If, however, the engine doesn't have an electric lift pump or if it doesn't just start and run nicely, then you'll have to bleed the air out of the injection system. Once you have the technique down it's not hard and takes just a few minutes, but I still remember how stressful and frustrating it was to find my way from "general idea" to "technique that works." Kind of like bleeding hydraulic brakes not realizing that you can't release the pedal first and tighten the bleeder screw second.

Loosen the nut holding the fuel tube on one injector (any one that looks easy to get to) and start cranking the engine. Eye protection is a good idea because the fuel system runs rather high pressure and can spray a small stream of fuel a good distance while that tube is loose. Crank the engine as long as maybe 10 seconds, then stop and let the starter cool a while. You'll see bubbles and fuel begin leaking out of the loose connection. Watch for it to transition to mostly fuel with few bubbles, and snug the nut while the engine is still turning (an assistant is probably necessary). If you're semi-lucky the engine will begin sputtering, stumbling, and finally kind of running during this process. As you tighten the nut the engine should smooth out. If the idle doesn't smooth out, or if the engine doesn't run at all and leakage from the one loose connection gets to be quite "squirty" with minimal air bubble content, then there's air trapped in other line(s) too. Follow the same procedure (loosen the nut, crank the engine, tighten the nut, release the starter) on each injector line in turn until finally the engine starts and idles smooth.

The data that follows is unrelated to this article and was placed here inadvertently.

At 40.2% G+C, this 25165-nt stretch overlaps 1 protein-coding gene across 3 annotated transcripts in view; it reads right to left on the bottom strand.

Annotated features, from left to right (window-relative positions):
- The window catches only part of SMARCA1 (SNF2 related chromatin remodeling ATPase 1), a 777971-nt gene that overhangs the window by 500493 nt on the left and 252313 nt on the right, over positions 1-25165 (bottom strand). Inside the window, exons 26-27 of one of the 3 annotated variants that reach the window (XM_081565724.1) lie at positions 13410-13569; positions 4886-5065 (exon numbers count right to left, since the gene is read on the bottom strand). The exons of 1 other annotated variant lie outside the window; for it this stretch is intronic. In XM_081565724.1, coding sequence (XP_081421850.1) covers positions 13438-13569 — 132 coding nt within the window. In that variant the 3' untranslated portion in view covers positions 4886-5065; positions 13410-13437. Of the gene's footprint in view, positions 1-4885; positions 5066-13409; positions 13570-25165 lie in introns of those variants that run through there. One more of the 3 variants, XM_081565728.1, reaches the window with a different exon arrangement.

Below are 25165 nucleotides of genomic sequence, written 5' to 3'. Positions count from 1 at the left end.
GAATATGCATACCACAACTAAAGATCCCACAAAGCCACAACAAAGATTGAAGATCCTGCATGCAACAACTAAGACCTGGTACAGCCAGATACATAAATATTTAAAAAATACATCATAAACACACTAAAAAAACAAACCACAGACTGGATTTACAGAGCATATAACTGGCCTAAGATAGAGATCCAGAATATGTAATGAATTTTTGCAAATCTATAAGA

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Old 10-13-2015, 10:59 PM   #20
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Chassis: TC2000 FE
Engine: 190hp 5.9 Cummins
Rated Cap: 72
Family wagon speaks much good info.

If it says "Cummins 24 valve" on top, it's a electronic engine.

If it doesn't, it's a 12 valve fully mechanical engine.

No need to crank the engine to prime the fuel system in either engine family.

The electronic engine, simply turn the key the first click. That will energize the pump and prime the fuel system.

The mechanical engine has a primer lever on the left side of the engine, when looking from the drivers seat forward. It will take as few as 50 strokes, to 200 strokes to prime out the air.

If the engine was running before removing the filter, simply fill the new filter full of fuel before spinning it on. Most times I don't have to bleed or prime anything after. Less than 30 seconds of cranking and the engine starts right up.

Never crank the engine for more than 10 second bursts. If you do, you will be replacing the starter next. They are not cheap.

Nat